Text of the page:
Atwood tells us the maids were essentially innocent, their flirtations with the suitors a kind of strategic reconnaissance mission ordered by Penelope in her attempt to preserve her family’s wealth from greedy hands.  The maids are “like sisters” to Penelope, bringing youthful energy, songs, and sweets to her room at night, where they help her unravel Laertes’ burial shroud. Their assistance in this dangerous deception is actually a gesture of loyalty.

And it’s also kind of fun. “There is indeed something delightful about being able to combine obedience and disobedience in the same act,” Penelope says of the maids’ mirth in their complicity.

In the voice of the maids, Atwood is often direct about this witty balancing of accounts:Atwood’s own delight is evident in this reworking of myth. Though obedient to the task at hand, her work is skillfully defiant of accepted academic perspectives– on Penelope and the maids specifically, and on the validity of feminist critique of myth. In the dark tenor of the maids’ songs and sea shanties (they act as a tragicomic Greek chorus, turning the story wheel between chapters), we can hear both the maid’s disobedience and Atwood’s.

“You don’t have to get too worked up about us, dear educated minds. You don’t have to think of us as real girls, real flesh and blood, real pain, real injustice. That might be too upsetting. Just discard the sordid part. Consider us pure symbol. We’re no more real than money.”

The comparison is an apt one for a novella exploring the ways in which one human life assigns value to another. Money is the paper symbol of a currency’s value; a story is the fictional symbol of real human dramas. How we see the maids, and how we see Penelope– hell, how we see women in myth– says as much about the story as it does about us.

Which is the whole point of mythology.

The Penelopiad is the second volume (2005) in Canongate’s Myth Series, “a long-term global publishing project where some of the world’s most respected authors re-tell myths in a manner of their own choosing.” (The latest edition is Phillip Pullman’s The Good Man Jesus and the Scoundrel Christ (2010). A.S. Byatt’s Ragnarok, a retelling of the Norse myth of end times, will be out in January.)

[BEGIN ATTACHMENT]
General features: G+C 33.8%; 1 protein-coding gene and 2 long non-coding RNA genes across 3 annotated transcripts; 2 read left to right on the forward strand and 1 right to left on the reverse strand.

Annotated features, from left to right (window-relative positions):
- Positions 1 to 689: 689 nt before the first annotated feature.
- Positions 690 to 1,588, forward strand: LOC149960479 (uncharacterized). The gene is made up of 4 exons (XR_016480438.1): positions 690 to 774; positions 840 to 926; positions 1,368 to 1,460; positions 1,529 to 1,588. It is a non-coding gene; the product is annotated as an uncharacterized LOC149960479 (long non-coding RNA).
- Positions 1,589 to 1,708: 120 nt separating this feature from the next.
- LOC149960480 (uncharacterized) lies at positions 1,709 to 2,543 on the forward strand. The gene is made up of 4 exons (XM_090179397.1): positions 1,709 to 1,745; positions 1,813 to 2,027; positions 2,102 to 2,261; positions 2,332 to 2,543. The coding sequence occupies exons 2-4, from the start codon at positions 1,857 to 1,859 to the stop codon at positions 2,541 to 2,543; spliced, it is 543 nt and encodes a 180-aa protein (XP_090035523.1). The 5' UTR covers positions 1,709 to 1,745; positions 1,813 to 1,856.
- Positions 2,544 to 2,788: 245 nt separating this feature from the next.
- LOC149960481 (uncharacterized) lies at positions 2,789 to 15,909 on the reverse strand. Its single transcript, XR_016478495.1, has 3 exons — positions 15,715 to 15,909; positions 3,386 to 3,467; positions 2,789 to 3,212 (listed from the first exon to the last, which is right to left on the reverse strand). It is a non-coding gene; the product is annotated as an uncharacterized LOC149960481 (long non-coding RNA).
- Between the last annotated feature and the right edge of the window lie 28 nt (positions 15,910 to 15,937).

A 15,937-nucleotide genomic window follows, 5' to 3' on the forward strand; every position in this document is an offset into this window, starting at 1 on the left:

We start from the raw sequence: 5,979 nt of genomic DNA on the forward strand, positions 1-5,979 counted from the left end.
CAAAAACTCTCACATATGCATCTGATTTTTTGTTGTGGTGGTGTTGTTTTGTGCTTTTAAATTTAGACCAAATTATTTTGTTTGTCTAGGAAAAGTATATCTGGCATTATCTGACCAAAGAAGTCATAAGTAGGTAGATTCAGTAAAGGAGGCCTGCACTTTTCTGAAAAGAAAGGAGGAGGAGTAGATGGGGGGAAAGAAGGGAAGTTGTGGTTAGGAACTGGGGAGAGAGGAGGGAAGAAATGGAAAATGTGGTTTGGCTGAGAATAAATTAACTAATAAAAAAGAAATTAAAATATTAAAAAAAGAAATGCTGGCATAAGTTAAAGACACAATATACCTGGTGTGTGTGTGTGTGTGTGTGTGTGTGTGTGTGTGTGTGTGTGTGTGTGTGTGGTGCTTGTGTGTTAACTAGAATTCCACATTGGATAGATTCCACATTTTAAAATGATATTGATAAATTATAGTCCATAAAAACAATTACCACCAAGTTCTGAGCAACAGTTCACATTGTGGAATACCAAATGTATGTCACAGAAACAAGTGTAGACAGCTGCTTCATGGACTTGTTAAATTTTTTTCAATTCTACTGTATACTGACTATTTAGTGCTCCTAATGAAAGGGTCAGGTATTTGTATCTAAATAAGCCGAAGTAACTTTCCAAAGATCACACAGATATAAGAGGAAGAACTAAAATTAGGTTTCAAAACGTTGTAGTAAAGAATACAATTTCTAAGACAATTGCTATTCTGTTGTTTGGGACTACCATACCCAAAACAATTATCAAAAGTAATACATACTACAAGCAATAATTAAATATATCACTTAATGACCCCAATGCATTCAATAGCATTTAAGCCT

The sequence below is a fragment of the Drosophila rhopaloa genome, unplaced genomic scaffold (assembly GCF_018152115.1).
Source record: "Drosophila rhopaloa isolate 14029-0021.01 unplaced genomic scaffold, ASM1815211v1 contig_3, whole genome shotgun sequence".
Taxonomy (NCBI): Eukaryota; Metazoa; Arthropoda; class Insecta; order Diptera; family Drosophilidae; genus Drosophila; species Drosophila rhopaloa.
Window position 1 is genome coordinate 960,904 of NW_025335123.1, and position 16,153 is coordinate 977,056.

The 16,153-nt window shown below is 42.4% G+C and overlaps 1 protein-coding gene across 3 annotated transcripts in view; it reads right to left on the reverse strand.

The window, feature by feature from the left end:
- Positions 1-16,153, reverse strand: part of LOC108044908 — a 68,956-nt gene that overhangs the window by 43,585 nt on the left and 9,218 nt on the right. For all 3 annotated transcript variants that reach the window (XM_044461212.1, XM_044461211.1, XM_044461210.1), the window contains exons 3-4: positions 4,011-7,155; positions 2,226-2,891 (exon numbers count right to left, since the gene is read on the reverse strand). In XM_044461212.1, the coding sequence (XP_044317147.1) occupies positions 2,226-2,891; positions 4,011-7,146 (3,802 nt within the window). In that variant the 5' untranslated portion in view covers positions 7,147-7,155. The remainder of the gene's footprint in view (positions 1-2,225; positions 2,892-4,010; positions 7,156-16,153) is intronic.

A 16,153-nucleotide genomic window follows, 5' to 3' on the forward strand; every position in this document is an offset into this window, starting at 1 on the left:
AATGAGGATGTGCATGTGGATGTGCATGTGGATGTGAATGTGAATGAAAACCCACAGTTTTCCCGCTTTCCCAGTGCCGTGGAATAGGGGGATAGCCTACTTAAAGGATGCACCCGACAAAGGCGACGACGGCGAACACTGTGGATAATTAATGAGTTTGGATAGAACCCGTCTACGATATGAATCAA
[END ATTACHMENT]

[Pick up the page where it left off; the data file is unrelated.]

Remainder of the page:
There will be critics of this kind of modernization of classic stories. The Song of Achilles, Madeline Miller’s reworking of The Iliad, underwent considerable critical fire for its efforts to bring the tale to a modern audience.

And there are some pitfalls of the process of modernizing an ancient story. For me, the weakness (here) lies primarily on the level of language. Though Atwood’s response to Homer is written in the same forthright, gripping language that makes her novels so compelling and masterful, it admittedly pales in comparison to the metered poetry of The Odyssey.

But maybe that’s not such a bad thing. This is, after all, not a translation but a kind of poetic riffing: a story in its own right, and an important antidote to the hard-to-stomach female-bashing of so much of classic literature. A traditionalist might DQ me for reading Homer and Ovid through my 21st century glasses, but I argue there’s a great deal to be gained from Atwood’s refreshing revisioning, and from this kind of intelligent engagement with myth.

___

What say you, Canaries? What is your favorite myth/fairytale retelling?

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Related Reads:


[ Book Review ] A Trilogy’s Promising Part One

Melissa’s Review of Wildwood, by Colin Meloy, illustrated by Carson Ellis

An epic for middle readers? Sure. If those middle-readers keep a dictionary or app handy to recall the meaning of stevedore, stoat, mullioned, or culvert.

Read the first few chapters, and you may think you’ve fallen down a rabbit hole and into a vaguely British den of articulate animals whose furnishings and adventures closely resemble those of most of your childhood fantasies. Ramshackle treehouses linked by precarious bridges and ladders? Check. Frequent opportunities to fly? Check. Heroics achieved by Radio Flyer and bicycle? Check, check.

In this Book One of the Wildwood Chronicles, we meet brazen Prue McKeel: twelve-year-old bird fan and quasi-loner; older sister to one-year-old Mac; yoga-practicing, messenger-bag-wearing, bicycle-repairing Portlander with a capital…well, P.

While baby-sitting one rainy day, Prue watches in horror as a murder of crows kidnaps baby Mac. She vows his rescue—even if it means braving the legendary Impassable Wilderness: the thorny, charmed (fictional) thicket of forest in the middle of (actual) Forest Park.

Its inhabitants call the territory Wildwood, and it turns out to be a much-contested piece of forest over which tribal factions war, armed variously with pitchforks, colanders, and packs of coyote soldiers. When her classmate Curtis tags along, Prue finds herself scrambling against time to save Wildwood and the lives of many—including her own. Continue reading